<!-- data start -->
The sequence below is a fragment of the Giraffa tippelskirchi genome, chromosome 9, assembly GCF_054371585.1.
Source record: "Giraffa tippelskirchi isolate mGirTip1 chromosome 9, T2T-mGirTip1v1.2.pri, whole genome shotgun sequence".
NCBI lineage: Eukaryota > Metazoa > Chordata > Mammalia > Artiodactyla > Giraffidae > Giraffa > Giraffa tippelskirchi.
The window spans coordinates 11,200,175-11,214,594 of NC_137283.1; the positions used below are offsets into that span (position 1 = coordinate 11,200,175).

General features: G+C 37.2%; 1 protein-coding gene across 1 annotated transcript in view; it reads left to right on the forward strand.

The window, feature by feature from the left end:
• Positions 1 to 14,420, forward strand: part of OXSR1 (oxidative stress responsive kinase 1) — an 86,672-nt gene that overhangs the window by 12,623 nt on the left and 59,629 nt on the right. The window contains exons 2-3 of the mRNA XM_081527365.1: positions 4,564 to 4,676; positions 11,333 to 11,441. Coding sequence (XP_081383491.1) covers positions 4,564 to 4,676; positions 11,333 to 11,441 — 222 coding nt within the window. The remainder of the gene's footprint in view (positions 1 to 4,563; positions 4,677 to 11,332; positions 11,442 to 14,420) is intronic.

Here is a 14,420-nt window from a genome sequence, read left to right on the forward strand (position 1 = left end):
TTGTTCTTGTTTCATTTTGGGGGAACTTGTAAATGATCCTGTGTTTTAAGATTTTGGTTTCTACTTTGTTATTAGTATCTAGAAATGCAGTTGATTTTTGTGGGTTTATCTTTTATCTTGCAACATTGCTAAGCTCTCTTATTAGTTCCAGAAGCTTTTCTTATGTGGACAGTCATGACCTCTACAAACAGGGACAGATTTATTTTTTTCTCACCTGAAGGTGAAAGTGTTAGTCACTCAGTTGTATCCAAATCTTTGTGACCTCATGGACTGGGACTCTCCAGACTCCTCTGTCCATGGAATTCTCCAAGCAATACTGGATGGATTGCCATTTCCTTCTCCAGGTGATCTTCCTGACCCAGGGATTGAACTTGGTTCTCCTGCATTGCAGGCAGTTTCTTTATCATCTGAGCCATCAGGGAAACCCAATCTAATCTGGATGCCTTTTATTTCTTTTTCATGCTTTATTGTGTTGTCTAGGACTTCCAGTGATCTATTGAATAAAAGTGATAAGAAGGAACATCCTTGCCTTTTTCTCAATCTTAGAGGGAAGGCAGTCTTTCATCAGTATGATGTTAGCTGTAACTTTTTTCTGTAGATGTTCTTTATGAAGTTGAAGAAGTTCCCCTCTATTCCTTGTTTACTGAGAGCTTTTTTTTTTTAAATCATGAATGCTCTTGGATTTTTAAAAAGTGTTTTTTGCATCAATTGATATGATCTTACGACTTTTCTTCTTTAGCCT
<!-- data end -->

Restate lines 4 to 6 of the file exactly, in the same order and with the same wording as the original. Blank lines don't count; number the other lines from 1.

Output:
The window spans coordinates 11,200,175-11,214,594 of NC_137283.1; the positions used below are offsets into that span (position 1 = coordinate 11,200,175).

General features: G+C 37.2%; 1 protein-coding gene across 1 annotated transcript in view; it reads left to right on the forward strand.

The window, feature by feature from the left end: